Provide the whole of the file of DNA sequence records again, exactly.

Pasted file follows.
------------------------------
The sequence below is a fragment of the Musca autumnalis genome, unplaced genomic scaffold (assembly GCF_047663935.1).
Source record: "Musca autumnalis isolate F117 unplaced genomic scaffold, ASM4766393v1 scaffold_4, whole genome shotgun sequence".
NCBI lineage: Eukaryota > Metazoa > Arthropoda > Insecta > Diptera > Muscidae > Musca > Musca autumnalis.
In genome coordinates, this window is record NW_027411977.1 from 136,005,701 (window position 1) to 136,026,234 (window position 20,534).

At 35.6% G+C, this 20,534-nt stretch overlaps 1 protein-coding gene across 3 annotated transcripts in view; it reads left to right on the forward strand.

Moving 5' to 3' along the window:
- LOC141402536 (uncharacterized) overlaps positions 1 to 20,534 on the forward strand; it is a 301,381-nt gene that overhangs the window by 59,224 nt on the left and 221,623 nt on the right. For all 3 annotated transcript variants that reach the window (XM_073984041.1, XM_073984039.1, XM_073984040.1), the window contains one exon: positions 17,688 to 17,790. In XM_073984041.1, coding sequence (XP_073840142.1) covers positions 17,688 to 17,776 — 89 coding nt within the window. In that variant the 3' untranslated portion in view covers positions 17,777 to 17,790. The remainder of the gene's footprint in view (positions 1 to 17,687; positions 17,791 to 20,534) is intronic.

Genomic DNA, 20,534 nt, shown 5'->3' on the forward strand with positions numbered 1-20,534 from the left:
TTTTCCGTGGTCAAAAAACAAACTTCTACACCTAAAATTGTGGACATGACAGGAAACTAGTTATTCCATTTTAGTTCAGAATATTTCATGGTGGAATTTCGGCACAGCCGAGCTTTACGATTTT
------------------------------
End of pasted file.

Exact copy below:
The sequence below is a fragment of the Musca autumnalis genome, unplaced genomic scaffold (assembly GCF_047663935.1).
Source record: "Musca autumnalis isolate F117 unplaced genomic scaffold, ASM4766393v1 scaffold_4, whole genome shotgun sequence".
NCBI lineage: Eukaryota > Metazoa > Arthropoda > Insecta > Diptera > Muscidae > Musca > Musca autumnalis.
In genome coordinates, this window is record NW_027411977.1 from 136,005,701 (window position 1) to 136,026,234 (window position 20,534).

At 35.6% G+C, this 20,534-nt stretch overlaps 1 protein-coding gene across 3 annotated transcripts in view; it reads left to right on the forward strand.

Moving 5' to 3' along the window:
- LOC141402536 (uncharacterized) overlaps positions 1 to 20,534 on the forward strand; it is a 301,381-nt gene that overhangs the window by 59,224 nt on the left and 221,623 nt on the right. For all 3 annotated transcript variants that reach the window (XM_073984041.1, XM_073984039.1, XM_073984040.1), the window contains one exon: positions 17,688 to 17,790. In XM_073984041.1, coding sequence (XP_073840142.1) covers positions 17,688 to 17,776 — 89 coding nt within the window. In that variant the 3' untranslated portion in view covers positions 17,777 to 17,790. The remainder of the gene's footprint in view (positions 1 to 17,687; positions 17,791 to 20,534) is intronic.

Genomic DNA, 20,534 nt, shown 5'->3' on the forward strand with positions numbered 1-20,534 from the left:
TTTTCCGTGGTCAAAAAACAAACTTCTACACCTAAAATTGTGGACATGACAGGAAACTAGTTATTCCATTTTAGTTCAGAATATTTCATGGTGGAATTTCGGCACAGCCGAGCTTTACGATTTT